0
$\begingroup$

In key management, one of the topics is key storage, I want to know where and how these keys(long-term and short-term) are stored? For example I read that android password apps use KeyStore api to encrypt the the user passwords. I found the following steps for these kinds of apps:

    1.Generate a random key when the app runs the first time;
    2.When you want to store a secret, retrieve the key from KeyStore, encrypt the data with it, and then store the encrypted data in Preferences.
    When you want to read a secret, read the encrypted data from Preferences, get the key from KeyStore and then use the key to decrypt the data.

Now the question is how does this randomly generated key gets stored in a safe way and then retrieved?(more common question is how apps store secrets used for encryption either in windows or android or other OSs)

About short term keys like session key for example TLS protocol for this website, I found out that they are stored in memory but again how? I mean can we access that part of memory?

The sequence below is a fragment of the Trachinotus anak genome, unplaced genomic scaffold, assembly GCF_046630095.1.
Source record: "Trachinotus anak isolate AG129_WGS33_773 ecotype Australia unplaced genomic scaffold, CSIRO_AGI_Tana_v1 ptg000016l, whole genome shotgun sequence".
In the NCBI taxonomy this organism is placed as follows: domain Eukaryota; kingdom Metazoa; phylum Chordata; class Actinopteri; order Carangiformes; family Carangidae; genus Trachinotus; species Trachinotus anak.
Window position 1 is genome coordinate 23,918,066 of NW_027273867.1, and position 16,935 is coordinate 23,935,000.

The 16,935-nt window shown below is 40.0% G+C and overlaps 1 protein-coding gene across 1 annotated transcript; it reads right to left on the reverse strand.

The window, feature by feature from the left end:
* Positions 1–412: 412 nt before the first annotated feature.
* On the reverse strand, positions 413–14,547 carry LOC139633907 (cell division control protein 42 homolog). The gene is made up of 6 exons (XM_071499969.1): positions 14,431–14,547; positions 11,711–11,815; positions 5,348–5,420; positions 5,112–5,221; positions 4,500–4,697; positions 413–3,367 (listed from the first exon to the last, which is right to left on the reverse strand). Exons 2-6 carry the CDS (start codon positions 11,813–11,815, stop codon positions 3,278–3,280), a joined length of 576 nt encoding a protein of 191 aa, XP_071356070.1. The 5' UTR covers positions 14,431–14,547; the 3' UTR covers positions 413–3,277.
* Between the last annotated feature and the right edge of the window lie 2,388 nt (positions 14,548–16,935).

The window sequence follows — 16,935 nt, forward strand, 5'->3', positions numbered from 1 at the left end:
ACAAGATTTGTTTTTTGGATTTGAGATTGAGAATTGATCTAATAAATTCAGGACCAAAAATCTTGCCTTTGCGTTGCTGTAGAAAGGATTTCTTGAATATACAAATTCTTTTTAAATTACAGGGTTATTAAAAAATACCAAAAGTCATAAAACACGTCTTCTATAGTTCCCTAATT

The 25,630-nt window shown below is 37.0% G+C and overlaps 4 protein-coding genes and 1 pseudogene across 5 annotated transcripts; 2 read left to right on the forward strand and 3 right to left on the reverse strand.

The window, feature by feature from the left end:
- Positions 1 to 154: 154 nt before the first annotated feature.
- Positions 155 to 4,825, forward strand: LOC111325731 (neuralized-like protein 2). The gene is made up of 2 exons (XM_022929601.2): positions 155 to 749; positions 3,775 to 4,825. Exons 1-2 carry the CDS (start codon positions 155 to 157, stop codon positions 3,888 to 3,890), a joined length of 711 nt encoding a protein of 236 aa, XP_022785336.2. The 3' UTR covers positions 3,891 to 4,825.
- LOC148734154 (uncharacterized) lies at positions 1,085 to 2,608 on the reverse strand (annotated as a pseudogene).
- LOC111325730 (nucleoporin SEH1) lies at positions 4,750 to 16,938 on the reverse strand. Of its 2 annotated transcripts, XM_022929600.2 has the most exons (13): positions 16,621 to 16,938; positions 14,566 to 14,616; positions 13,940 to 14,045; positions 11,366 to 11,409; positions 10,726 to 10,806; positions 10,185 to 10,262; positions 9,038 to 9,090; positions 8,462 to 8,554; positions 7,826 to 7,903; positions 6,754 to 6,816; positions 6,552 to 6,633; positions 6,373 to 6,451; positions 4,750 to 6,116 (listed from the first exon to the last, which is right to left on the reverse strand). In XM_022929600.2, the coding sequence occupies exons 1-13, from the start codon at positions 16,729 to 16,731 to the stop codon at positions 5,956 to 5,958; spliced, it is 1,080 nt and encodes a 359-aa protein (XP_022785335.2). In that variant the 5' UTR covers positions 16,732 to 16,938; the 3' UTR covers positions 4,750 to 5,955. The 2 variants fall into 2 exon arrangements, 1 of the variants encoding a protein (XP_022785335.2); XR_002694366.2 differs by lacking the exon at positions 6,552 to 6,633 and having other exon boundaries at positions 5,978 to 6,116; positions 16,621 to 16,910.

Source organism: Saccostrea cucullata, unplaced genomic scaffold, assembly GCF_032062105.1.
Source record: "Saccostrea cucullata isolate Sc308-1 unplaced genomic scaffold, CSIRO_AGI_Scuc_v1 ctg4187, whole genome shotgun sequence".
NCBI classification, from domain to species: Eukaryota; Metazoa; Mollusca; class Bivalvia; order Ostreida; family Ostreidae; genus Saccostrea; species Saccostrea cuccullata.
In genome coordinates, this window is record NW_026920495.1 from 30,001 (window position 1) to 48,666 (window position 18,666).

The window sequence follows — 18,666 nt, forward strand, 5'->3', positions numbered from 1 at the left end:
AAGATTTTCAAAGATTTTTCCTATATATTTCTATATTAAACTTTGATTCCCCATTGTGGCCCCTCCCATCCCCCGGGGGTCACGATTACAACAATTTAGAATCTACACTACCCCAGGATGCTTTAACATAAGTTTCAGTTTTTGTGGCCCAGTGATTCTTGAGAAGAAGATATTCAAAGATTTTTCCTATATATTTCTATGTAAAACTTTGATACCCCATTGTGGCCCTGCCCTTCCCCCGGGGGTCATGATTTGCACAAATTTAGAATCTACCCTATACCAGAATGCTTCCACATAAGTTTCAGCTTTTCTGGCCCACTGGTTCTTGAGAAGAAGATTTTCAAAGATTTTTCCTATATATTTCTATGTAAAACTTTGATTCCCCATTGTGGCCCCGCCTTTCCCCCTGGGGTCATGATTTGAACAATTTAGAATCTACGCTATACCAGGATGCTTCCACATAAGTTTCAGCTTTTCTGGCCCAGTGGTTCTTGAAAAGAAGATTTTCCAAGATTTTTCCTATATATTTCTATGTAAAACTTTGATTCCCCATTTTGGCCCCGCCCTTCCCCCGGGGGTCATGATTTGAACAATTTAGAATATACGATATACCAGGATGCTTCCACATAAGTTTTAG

$\endgroup$
4
  • $\begingroup$ Welcome to Cryptoraphy.SE. Who are you, what is your aim, what is your target security, and what are your risks? Without this information this question is unclear! you can edit your question to clarify those. $\endgroup$ – kelalaka Dec 17 '20 at 22:24
  • $\begingroup$ @kelalaka Thanks for the advice.I completed my question as much I had information. Hope you understand what I am asking. $\endgroup$ – Bnjmn Dec 17 '20 at 23:36
  • $\begingroup$ This question is out of scope of Crypto SE. I suggest to move it to the Security SE. $\endgroup$ – mentallurg Dec 18 '20 at 0:45
  • $\begingroup$ @mentallurg Migration requests are generally through flags instead of comments. However, I think that this one is too broad, key management is the subject of entire books and if there are additional security measures for session keys is implementation specific. $\endgroup$ – Maarten Bodewes Dec 23 '20 at 8:53

Your Answer

By clicking “Post Your Answer”, you agree to our terms of service, privacy policy and cookie policy

Browse other questions tagged or ask your own question.